And it goes without saying that my gratitude knows no bounds, as well, to my mither, Leslie Livingston, with whom I co-own a house in Vienna, Virginia, which--unlike my other real estate ventures over the years--has actually seen a modest price rise on Zillow ® recently!

    Nice to know that post-starter mansions in the close-to-Langley area of Washington, D.C., have begun to rebound from our recent economic woe!

    One more little peep of disturbance from the Sino-Islamo-Soviet-Indo-North-Korean-et-al geopolitical realm, and everybody in Northern Virginia's gonna get filthier rich, Leslie and me included!


    Here's hoping anyhow.



    Jeff Roddin demonstrates the perfect racing dive, pike position.




    Jeff and Mulie Roddin at a pre-marital counseling session with me during which I explained to Jeff the unbelievably noxious batch of suffering compounds that would be unleashed in his brain if he blew it with Mulie and did not get married in a timely fashion. Shortly afterwards, my possibly future bride, Rachel-Ray, was born, demonstrating once again that God helps those who help themselves. True, I have been accused of helping myself to too much. But God 'n me don't look at this way.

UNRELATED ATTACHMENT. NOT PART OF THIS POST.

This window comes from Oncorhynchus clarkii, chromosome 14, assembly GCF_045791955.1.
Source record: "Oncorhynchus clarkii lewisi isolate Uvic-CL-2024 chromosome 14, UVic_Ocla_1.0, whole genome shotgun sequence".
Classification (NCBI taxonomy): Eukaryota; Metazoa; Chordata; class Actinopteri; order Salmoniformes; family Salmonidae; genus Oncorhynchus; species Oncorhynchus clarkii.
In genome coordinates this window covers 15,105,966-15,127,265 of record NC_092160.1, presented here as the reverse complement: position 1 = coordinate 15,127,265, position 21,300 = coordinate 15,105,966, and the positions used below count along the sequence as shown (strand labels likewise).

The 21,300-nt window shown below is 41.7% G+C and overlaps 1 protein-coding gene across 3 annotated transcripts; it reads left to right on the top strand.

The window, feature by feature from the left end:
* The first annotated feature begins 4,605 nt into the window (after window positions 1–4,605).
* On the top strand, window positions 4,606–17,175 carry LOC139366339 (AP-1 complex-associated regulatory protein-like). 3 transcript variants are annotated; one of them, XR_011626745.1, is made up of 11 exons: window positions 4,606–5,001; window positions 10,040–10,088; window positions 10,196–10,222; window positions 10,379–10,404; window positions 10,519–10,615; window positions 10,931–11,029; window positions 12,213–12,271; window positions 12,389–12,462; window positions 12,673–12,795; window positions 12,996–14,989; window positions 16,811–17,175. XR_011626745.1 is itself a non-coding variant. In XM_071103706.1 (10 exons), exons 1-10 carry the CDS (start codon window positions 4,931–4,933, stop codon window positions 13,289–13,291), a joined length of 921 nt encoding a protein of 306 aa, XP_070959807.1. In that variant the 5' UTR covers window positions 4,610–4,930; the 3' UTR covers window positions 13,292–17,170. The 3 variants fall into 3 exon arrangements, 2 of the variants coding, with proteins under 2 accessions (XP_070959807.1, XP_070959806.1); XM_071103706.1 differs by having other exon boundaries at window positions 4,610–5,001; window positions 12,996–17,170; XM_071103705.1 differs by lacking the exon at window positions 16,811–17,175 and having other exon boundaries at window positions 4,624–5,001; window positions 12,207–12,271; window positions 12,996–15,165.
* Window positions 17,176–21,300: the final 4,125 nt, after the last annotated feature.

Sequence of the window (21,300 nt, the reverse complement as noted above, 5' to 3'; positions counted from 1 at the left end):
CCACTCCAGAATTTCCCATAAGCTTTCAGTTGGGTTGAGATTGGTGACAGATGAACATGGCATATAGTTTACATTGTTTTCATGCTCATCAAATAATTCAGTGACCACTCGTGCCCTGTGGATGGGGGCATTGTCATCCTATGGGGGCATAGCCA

______________________________________________
    * My recent inclusion in the highly rarefied-to-my-ilk world of All Americanism has induced such euphoria that even the realization I am only 10-years-young than Jeff Roddin's father cannot dampen my spirits. It does, however, continue to blow my mind. I thought Jeff was several decades older than me. His gravitas certainly argues for such a premise.
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  6. Swim and P90X!

    by , March 19th, 2012 at 03:23 PM (Chowmi's Blog)
    I started P90X!

    I don't know how much direct transference this will be to my swimming, but it sure is fun, and a nice break from swim-training! Ugh, I wasn't looking forward to doing much in the pool. Now, it's fun! I do P90X mainly, and then add-on with a dabble of swimming. A way to take a break without completely doing nothing and having to work my way back up!

    Day 1 (Sat, 03/17). Even after 13 hours in the car back from Breck, put a bug in hubby's ear that he might want to swing by the office....oh, and bring back my P90X DVDs, thanks! Chest & back - mainly pushups and bar dips. I think I did 10 accross the board, and instead of bar dips, I just used a stretch cord.